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Watch SpaceX Crew Dragon make its dangerous descent to Earth

See the Demo-1 capsule overcome one last challenge as it navigates deorbit and an ocean splashdown.

Crew Dragon on the launchpad at Kennedy Space Center in Florida prior to launch.

NASA/Joel Kowsky

Launch from Earth on a Falcon 9 rocket: check. Orbit the planet: check. Dock at the International Space Station: check. Head back to Earth: just hours away.

The SpaceX Crew Dragon has nearly completed its NASA Demo-1 mission. The next big step is to undock from the ISS and come back to splash down in the Atlantic Ocean. You can tune in to NASA TV for all the action on Thursday and Friday.

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NASA kicked off its live coverage on Thursday when the ISS crew closed the hatch leading to the capsule. The procedure went smoothly and as of 12:39 p.m. PT, Ripley -- SpaceX's astronaut dummy -- has been locked away in the Crew Dragon ready to deploy. 

Officially, undocking from the ISS occurred at approximately 11:32 p.m. PT, providing some stunning vision from the station's highdefinition cameras

Crew Dragon undocks from the ISS.

NASA TV

Crew Dragon will spend a little time in space before re-entering the atmosphere. NASA TV will track the deorbit and landing starting around 4:30 a.m. PT Friday. The deorbit burn, powering the Crew Dragon back to Earth will occur not long after that at 4:50 a.m. and then the all important splashdown will occur at some point between 5:30 a.m. and 5:45 a.m.

The Crew Dragon hatch is closed, as seen from the ISS.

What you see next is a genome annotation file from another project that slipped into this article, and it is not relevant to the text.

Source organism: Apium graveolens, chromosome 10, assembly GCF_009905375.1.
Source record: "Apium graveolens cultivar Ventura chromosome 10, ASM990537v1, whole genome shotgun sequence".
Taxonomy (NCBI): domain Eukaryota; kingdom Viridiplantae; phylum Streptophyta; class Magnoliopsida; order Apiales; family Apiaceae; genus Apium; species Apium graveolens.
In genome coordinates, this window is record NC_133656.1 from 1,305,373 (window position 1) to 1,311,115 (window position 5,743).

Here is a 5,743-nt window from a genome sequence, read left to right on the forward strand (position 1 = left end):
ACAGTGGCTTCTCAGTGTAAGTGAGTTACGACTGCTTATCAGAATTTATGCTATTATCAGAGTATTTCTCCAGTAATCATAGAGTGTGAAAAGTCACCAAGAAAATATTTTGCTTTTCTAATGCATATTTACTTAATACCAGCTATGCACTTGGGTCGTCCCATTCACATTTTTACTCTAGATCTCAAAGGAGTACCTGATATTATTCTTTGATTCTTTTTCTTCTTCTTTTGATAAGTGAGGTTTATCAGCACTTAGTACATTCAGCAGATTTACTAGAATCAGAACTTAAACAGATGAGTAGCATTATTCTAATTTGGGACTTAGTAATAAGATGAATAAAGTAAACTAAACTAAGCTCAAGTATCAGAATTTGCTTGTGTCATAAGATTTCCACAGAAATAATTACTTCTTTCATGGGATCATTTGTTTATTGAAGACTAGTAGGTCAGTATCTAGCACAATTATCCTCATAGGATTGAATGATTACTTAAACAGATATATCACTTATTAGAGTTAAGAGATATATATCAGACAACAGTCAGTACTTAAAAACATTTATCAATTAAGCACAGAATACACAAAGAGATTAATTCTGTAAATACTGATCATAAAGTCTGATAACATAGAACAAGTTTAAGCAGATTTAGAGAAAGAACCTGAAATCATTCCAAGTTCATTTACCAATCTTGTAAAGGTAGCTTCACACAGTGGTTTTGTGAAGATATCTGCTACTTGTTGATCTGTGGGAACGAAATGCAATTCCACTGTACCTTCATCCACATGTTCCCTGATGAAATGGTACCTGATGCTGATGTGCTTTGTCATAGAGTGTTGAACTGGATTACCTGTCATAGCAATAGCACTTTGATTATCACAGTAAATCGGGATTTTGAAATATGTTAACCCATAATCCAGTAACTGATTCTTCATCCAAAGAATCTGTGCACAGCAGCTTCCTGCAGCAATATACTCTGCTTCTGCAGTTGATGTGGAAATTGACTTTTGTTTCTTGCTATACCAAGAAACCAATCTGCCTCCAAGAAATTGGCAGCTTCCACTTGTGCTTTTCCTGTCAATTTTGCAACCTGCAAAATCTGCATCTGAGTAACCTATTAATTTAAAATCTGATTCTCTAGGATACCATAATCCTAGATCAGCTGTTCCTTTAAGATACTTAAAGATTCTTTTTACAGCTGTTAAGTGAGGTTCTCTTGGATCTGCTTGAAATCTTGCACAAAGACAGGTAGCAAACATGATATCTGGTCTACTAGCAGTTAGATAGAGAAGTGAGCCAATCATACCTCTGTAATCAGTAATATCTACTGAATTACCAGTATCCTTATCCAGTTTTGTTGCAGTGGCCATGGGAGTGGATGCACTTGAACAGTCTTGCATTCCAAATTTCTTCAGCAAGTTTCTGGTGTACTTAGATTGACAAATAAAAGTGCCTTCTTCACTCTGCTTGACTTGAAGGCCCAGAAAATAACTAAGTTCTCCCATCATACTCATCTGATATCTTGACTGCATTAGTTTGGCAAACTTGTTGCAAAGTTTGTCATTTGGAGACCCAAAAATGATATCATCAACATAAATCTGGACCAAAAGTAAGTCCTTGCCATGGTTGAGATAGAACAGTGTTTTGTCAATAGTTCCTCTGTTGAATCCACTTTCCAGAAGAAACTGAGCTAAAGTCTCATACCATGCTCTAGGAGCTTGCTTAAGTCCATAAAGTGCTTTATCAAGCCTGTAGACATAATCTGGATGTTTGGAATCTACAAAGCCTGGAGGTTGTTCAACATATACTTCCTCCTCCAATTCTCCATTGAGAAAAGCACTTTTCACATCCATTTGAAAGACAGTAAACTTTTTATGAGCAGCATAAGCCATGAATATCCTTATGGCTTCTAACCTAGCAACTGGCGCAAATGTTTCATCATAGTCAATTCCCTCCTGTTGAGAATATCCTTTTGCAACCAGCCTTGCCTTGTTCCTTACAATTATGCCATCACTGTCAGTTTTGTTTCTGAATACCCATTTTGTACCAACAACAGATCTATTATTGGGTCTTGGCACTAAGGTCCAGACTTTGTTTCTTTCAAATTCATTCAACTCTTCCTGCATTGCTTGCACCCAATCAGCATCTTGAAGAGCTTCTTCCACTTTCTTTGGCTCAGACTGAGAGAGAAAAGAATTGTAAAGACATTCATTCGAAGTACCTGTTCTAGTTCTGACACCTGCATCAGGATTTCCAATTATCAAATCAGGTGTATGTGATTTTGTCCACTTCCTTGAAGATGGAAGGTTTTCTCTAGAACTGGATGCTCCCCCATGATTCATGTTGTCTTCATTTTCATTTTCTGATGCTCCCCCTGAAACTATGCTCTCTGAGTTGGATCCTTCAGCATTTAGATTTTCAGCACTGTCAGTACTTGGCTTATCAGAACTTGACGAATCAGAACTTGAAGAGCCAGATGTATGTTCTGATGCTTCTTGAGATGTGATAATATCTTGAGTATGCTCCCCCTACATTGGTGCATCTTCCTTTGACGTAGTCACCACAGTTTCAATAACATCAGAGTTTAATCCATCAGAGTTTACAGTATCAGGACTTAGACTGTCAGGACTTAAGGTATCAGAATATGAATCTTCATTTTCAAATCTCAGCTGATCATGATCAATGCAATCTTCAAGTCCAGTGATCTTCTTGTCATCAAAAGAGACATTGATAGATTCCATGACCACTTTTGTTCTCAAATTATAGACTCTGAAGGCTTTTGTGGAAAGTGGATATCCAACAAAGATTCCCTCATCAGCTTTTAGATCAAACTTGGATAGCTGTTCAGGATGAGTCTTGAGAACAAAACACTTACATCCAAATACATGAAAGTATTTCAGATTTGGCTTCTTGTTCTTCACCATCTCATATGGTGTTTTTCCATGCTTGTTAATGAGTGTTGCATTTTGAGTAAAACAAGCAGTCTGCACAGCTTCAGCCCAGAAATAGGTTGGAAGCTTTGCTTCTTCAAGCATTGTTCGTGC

Video screenshot by CNET

Crew Dragon delivered crew supplies and equipment to the ISS. While no humans were on board, the capsule did host a test dummy named Ripley and a cute Earth plushie toy, which was adopted by NASA astronaut Anne McClain. The capsule will return with Ripley and research samples on board, but the cuddly Earth will remain behind on the ISS.

While SpaceX has aced the proceedings so far, this next stage will test the Crew Dragon's departure, re-entry and parachute systems. SpaceX's Go Searcher recovery ship will pick up the capsule from the water. 

This adventure marks the first test flight for NASA's Commercial Crew Program, which involves SpaceX and Boeing working to launch astronauts from US soil for the first time since the end of the space shuttle program in 2011.

Even if Crew Dragon passes scrutiny for the Demo-1 mission, there's another giant test: an "in-flight abort" that will showcase the Crew Dragon's safety features should something go wrong during launch. Provided that all runs smoothly, astronauts could launch in a SpaceX capsule as early as midyear.

Just one more box to check.

Originally published, March 5.
Update, March 8, 2 a.m. PT: Adds countdown to the mission's end, details of undocking and splashdown.